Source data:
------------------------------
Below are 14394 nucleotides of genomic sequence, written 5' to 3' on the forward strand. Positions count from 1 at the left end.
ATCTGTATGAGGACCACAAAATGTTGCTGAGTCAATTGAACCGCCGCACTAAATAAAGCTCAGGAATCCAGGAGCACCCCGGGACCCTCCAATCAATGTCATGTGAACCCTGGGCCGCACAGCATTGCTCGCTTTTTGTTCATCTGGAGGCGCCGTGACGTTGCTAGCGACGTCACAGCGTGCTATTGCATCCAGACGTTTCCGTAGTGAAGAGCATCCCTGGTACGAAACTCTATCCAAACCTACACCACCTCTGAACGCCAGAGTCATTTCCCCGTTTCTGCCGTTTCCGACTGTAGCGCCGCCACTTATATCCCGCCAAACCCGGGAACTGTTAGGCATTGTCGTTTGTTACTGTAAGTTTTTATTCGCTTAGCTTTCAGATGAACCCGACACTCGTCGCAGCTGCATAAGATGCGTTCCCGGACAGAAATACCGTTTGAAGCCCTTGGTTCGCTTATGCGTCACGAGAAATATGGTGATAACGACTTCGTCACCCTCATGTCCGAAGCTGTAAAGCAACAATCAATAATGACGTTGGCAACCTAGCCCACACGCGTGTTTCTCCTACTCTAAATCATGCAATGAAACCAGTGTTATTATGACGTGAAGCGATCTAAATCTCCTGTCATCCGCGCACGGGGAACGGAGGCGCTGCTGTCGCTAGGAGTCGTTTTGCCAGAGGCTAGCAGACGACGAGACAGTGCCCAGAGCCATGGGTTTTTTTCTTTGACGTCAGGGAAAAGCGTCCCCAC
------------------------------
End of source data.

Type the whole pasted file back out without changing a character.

Below are 14394 nucleotides of genomic sequence, written 5' to 3' on the forward strand. Positions count from 1 at the left end.
ATCTGTATGAGGACCACAAAATGTTGCTGAGTCAATTGAACCGCCGCACTAAATAAAGCTCAGGAATCCAGGAGCACCCCGGGACCCTCCAATCAATGTCATGTGAACCCTGGGCCGCACAGCATTGCTCGCTTTTTGTTCATCTGGAGGCGCCGTGACGTTGCTAGCGACGTCACAGCGTGCTATTGCATCCAGACGTTTCCGTAGTGAAGAGCATCCCTGGTACGAAACTCTATCCAAACCTACACCACCTCTGAACGCCAGAGTCATTTCCCCGTTTCTGCCGTTTCCGACTGTAGCGCCGCCACTTATATCCCGCCAAACCCGGGAACTGTTAGGCATTGTCGTTTGTTACTGTAAGTTTTTATTCGCTTAGCTTTCAGATGAACCCGACACTCGTCGCAGCTGCATAAGATGCGTTCCCGGACAGAAATACCGTTTGAAGCCCTTGGTTCGCTTATGCGTCACGAGAAATATGGTGATAACGACTTCGTCACCCTCATGTCCGAAGCTGTAAAGCAACAATCAATAATGACGTTGGCAACCTAGCCCACACGCGTGTTTCTCCTACTCTAAATCATGCAATGAAACCAGTGTTATTATGACGTGAAGCGATCTAAATCTCCTGTCATCCGCGCACGGGGAACGGAGGCGCTGCTGTCGCTAGGAGTCGTTTTGCCAGAGGCTAGCAGACGACGAGACAGTGCCCAGAGCCATGGGTTTTTTTCTTTGACGTCAGGGAAAAGCGTCCCCAC